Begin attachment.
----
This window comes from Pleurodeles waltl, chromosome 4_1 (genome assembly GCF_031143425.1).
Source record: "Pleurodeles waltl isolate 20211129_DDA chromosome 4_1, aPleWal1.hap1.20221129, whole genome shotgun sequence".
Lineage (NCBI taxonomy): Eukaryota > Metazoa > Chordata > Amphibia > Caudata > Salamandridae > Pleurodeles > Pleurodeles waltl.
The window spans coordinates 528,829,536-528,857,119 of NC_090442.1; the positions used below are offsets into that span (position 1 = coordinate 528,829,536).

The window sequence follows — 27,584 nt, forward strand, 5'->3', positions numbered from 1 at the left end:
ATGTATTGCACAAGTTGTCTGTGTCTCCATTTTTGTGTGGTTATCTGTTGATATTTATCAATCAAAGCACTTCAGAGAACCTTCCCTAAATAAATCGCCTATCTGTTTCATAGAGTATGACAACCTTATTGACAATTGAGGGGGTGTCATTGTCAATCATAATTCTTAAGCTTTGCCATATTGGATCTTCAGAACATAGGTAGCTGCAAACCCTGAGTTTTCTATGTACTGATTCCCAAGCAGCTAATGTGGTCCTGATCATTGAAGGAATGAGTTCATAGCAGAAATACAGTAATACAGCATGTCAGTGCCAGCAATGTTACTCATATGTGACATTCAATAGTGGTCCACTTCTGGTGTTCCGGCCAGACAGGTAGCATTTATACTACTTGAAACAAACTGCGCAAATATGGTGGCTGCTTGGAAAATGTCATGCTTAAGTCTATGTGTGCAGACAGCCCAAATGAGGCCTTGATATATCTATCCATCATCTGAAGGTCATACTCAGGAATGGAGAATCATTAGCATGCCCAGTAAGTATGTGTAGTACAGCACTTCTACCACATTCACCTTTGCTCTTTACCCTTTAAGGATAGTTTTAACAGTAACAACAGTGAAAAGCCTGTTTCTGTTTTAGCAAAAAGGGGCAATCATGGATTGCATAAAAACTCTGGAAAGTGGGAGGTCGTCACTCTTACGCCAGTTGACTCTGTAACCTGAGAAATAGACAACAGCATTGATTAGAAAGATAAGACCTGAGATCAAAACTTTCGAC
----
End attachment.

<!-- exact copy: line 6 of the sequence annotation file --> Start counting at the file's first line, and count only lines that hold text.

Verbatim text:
ATGTATTGCACAAGTTGTCTGTGTCTCCATTTTTGTGTGGTTATCTGTTGATATTTATCAATCAAAGCACTTCAGAGAACCTTCCCTAAATAAATCGCCTATCTGTTTCATAGAGTATGACAACCTTATTGACAATTGAGGGGGTGTCATTGTCAATCATAATTCTTAAGCTTTGCCATATTGGATCTTCAGAACATAGGTAGCTGCAAACCCTGAGTTTTCTATGTACTGATTCCCAAGCAGCTAATGTGGTCCTGATCATTGAAGGAATGAGTTCATAGCAGAAATACAGTAATACAGCATGTCAGTGCCAGCAATGTTACTCATATGTGACATTCAATAGTGGTCCACTTCTGGTGTTCCGGCCAGACAGGTAGCATTTATACTACTTGAAACAAACTGCGCAAATATGGTGGCTGCTTGGAAAATGTCATGCTTAAGTCTATGTGTGCAGACAGCCCAAATGAGGCCTTGATATATCTATCCATCATCTGAAGGTCATACTCAGGAATGGAGAATCATTAGCATGCCCAGTAAGTATGTGTAGTACAGCACTTCTACCACATTCACCTTTGCTCTTTACCCTTTAAGGATAGTTTTAACAGTAACAACAGTGAAAAGCCTGTTTCTGTTTTAGCAAAAAGGGGCAATCATGGATTGCATAAAAACTCTGGAAAGTGGGAGGTCGTCACTCTTACGCCAGTTGACTCTGTAACCTGAGAAATAGACAACAGCATTGATTAGAAAGATAAGACCTGAGATCAAAACTTTCGAC